There's nothing like getting someone's air conditioning restored when they've been going without. It's all about getting on the job and removing the old package unit on the roof as quickly as possible. Some important crane safety tips are worth following.
HVAC workers regularly have a great time working with each other on the job. Install days can bring a team together because there’s nothing like the satisfaction of getting someone’s air conditioning restored when they’ve been without it. It’s all about getting on the job and removing the old package unit on the roof as quickly as possible so they can be ready when the crane gets there to place the new unit.
You can tell the good crews from the bad ones. Usually, an install crew has one central leader or foreman who is in charge of the job. The rest of the crew are helpers. Whether experienced or not, when a crane is involved, only one person from the team needs to be communicating with the crane operator. This way there’s no confusion when two or more people from the same install crew are giving hand signals to the crane operator at the same time.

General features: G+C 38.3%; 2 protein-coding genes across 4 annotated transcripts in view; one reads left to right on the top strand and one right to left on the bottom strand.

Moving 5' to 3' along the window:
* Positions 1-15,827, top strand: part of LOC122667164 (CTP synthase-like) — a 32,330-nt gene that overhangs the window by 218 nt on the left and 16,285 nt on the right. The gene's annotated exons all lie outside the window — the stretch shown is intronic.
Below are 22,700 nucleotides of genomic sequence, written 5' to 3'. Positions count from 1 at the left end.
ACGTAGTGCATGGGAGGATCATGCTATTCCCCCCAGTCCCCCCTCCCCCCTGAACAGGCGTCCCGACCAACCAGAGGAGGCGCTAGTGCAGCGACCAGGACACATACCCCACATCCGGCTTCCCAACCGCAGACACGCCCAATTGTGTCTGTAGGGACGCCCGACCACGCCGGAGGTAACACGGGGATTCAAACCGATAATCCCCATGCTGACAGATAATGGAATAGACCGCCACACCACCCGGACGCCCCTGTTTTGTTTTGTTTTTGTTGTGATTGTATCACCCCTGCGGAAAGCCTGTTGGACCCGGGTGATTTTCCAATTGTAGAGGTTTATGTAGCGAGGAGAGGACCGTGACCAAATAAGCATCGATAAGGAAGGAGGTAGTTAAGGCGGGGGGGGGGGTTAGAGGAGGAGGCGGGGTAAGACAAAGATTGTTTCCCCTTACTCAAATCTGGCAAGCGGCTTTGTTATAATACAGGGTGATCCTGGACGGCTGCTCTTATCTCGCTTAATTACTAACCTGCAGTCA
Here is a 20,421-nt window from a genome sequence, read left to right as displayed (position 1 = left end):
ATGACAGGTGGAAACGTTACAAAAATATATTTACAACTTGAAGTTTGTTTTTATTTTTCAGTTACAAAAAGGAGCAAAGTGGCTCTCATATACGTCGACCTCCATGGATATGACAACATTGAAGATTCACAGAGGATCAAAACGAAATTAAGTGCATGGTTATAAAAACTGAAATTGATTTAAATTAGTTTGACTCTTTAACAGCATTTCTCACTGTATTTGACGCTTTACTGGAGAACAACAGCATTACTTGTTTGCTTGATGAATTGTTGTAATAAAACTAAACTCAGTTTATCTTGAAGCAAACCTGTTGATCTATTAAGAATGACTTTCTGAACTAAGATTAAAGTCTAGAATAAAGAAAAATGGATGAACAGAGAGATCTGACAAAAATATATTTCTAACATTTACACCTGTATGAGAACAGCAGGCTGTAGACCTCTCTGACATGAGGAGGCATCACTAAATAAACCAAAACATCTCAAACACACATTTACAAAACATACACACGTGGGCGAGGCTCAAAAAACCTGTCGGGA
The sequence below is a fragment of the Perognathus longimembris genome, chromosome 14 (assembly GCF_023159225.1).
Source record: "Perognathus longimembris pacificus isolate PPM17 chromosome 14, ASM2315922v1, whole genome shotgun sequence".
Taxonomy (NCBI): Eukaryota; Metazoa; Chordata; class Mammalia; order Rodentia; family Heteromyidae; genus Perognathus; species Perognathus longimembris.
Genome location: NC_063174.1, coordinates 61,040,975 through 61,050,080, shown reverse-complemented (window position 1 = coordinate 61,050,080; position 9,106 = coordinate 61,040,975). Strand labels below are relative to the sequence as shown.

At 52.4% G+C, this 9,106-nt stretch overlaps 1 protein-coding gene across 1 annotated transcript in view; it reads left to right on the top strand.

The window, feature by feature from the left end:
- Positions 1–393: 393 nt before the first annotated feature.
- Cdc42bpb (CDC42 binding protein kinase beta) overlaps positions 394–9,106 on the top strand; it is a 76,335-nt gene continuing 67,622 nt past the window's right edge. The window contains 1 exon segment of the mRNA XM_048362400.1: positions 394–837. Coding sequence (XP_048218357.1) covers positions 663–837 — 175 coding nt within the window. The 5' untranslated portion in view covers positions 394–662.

For the most part, in residential package unit installs on the roof of a house, the crane operator can see the unit’s placement spot. Maybe not the curb’s actual footprint he’s setting it down on, but experience creates a comfort level for the operator to get the unit pretty darn close to where he needs to place it. There are obstacles the crane operator needs to navigate the unit through. Straps hold the unit secure as the hook holds everything together on the way to the placement. Sometimes there are trees or giant radio antennas, or even high voltage power lines that must be avoided as the unit gets lifted to the roof.
Hand signals are a straightforward way for the install foreman and the crane operator to communicate. As the unit gets closer to the placement spot, the installer can’t yell at the operator. They’re too far apart! So, a series of hand signals are commonly used in lifting and placement.